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Canada: international student spending hit $11.4bn in 2014

Spending by international students and their visiting friends and family amounted to a net CAN$11.4bn in 2014, up from $8bn four years earlier, according to the federal government’s new economic impact study. Canada’s international education services now account for 11% of the country’s service exports.

International students in Toronto, CanadaInternational students in Toronto, Ontario. Photo: Flickr/Eurocentres Toronto/Byron H. Chan.

“Canada is known for its exports from resource sectors. Few realise that the contribution of international student spending is also substantial”

International students also contributed $9.3bn to Canada’s GDP in 2014 – almost double the $4.9bn it was four years earlier.

International students contributed $9.3bn to Canada’s GDP in 2014 – almost double four years earlier

This spending amounts to 122,700 jobs supported in the Canadian economy.

Economic Impact of International Education in Canada – 2016 Update, commissioned by the Department of Foreign Affairs, Trade and Development Canada (now Global Affairs Canada) is the first study of its kind since 2012.

The study unveils the scale of the economic contribution international students across all education sectors make to the Canadian economy.

It notes that international students’ annual $11.4bn in spending surpasses the value of Canadian exports in wheat and lumbar and is not far behind the export value of motor parts ($11.9bn).

“Canada is known for its exports from resource sectors like oil, natural gas, logging and forestry,” the report notes.

“Few realise that the contribution of international student spending is also substantial.”

It also highlights the importance of the sector as an export in specific markets. International education services exports represent 13% of total service exports to Canada’s top 10 student source countries.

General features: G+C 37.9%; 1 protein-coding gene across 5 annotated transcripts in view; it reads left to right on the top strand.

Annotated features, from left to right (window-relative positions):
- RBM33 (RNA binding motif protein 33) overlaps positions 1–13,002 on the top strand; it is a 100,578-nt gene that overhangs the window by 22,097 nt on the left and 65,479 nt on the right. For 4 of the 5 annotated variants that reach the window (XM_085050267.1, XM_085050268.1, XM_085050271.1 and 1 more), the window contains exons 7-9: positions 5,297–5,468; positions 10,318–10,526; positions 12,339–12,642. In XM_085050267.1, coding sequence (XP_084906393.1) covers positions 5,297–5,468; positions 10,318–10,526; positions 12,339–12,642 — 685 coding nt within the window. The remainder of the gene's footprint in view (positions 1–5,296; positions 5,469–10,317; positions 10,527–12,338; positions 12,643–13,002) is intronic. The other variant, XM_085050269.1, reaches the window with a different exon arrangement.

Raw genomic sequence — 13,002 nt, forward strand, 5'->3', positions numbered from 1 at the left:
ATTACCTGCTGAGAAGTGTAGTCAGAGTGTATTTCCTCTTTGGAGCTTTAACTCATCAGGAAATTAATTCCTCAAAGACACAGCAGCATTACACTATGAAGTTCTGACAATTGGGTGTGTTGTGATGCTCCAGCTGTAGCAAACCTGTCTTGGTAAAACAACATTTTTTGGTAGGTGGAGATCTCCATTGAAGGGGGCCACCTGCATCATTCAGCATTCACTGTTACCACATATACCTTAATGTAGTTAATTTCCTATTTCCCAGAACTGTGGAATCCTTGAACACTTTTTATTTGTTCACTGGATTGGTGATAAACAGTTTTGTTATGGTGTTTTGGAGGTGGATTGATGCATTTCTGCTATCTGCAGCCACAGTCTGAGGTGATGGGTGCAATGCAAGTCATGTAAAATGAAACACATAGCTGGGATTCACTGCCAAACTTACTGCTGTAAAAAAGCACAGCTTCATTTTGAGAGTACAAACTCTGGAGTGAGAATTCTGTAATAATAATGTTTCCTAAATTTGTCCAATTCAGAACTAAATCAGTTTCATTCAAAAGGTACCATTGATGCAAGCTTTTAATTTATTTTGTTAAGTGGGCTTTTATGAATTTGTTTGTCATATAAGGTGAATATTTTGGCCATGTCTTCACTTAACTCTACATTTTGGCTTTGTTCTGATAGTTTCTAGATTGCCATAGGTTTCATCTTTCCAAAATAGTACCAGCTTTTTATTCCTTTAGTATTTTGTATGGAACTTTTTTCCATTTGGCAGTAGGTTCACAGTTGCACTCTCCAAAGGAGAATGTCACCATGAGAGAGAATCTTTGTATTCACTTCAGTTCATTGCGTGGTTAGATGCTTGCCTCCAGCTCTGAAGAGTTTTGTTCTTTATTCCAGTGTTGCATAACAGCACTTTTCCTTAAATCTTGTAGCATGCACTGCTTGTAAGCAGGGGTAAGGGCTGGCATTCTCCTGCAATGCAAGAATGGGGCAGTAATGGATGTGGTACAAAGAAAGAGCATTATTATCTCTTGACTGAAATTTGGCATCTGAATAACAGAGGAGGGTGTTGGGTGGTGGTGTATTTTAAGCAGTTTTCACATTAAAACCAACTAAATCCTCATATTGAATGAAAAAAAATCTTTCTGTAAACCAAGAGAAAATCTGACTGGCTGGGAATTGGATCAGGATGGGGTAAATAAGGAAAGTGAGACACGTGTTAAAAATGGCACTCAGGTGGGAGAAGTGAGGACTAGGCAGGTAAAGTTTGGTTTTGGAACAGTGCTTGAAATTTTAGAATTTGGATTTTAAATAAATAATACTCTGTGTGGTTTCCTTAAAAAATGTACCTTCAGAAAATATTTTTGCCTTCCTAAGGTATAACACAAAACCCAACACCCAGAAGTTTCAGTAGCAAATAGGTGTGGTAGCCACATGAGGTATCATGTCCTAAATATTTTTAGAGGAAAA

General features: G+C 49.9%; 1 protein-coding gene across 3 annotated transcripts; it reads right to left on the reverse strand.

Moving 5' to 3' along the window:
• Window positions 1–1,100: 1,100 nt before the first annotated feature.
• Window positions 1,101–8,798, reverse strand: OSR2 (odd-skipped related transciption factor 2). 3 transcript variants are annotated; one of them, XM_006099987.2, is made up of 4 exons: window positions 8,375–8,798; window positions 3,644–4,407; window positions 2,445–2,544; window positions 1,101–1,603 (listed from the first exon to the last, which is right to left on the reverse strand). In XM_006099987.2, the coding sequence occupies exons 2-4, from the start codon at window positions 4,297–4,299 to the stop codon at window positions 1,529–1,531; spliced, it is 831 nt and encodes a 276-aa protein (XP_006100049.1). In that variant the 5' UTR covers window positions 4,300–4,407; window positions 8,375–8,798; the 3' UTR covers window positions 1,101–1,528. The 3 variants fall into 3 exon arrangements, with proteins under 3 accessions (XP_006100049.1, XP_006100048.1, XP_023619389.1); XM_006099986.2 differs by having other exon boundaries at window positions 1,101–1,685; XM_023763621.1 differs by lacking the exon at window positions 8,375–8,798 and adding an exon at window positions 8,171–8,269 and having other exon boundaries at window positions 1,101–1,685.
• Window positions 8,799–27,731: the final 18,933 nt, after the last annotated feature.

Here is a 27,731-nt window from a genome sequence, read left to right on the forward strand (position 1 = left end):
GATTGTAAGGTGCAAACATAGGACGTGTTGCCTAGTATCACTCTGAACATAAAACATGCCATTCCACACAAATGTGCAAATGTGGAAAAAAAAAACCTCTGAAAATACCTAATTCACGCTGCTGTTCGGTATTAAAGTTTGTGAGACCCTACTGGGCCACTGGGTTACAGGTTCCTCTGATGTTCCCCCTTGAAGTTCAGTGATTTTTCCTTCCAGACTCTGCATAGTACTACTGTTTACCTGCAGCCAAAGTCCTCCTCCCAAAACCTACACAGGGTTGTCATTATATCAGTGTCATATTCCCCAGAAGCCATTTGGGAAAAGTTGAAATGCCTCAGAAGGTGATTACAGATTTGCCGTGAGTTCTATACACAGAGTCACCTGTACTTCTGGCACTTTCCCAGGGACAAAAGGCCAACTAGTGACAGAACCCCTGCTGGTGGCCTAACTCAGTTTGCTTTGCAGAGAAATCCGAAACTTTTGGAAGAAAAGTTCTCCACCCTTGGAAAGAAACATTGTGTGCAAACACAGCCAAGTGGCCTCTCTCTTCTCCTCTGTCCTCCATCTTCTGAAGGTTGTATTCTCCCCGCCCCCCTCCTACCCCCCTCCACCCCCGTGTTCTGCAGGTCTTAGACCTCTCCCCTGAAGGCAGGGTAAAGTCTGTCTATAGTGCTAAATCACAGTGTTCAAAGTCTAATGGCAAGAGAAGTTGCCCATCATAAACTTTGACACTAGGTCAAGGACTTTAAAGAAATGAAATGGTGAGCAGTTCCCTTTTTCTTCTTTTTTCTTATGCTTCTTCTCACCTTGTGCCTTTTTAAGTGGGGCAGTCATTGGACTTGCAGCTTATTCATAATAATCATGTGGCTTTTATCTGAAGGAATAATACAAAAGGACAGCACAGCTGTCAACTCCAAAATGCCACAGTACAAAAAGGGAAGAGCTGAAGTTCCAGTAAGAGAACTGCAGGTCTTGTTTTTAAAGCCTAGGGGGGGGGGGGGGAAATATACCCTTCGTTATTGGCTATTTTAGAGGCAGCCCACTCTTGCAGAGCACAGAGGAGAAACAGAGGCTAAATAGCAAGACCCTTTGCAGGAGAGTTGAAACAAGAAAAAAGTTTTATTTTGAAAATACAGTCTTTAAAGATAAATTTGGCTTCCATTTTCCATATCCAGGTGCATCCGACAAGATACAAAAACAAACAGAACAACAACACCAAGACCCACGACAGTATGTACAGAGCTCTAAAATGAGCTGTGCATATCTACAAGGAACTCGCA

The $9.3bn contribution to GDP calculated in the report includes $6.7bn in direct value-added, coming from spending on tuition, food, and accommodation, with an added $2.6bn in indirect value-added associated with firms supplying goods and services to the education services and other sectors.

The figures reveal that as well as attracting the largest number of international students of any Canadian province, Ontario also saw the largest share of contribution to GDP in 2014 – $4.4bn, close to half the total.

British Columbia brings in the second largest contribution, with 23.4% of the total, while Quebec follows with 14.1%.

Unsurprisingly, the vast majority (92%) of spending was by long-term students, who supported 113,100 jobs in the labour market.

Breaking the figures down into levels of study, the report identifies that university students and those completing an internship spent the most on average, at nearly $34,000 a year.

K-12 students spent around two-thirds of this, at close to $23,000 annually.

For short-term students, average total expenditure per student week was $832.

“There is not one single, comprehensive source of data with regard to international students”

Based on the findings, the report identifies a “great need” for further data on the sector.

“There is not one single, comprehensive source of data with regard to international students,” it notes. The study drew on data from Immigration, Refugees and Citizenship Canada and sector body Languages Canada to estimate the total number of long- and short-term international students in Canada.

“On student spending amount and pattern, we need a better handle on tuition for specialised studies, part-time versus full-time students, public versus private school students, as well as expenditure associated with incremental tourism activities from families and friends,” it adds.

It also identifies a “great need” for data on scholarships and bursaries provided by governments and universities in Canada to promote international student mobility.

The report was carried out by Roslyn Kunin & Associates, Inc., and used a number of sources to estimate students’ expenditure, including Statistics Canada’s annual Tuition and Living Accommodation Costs survey.

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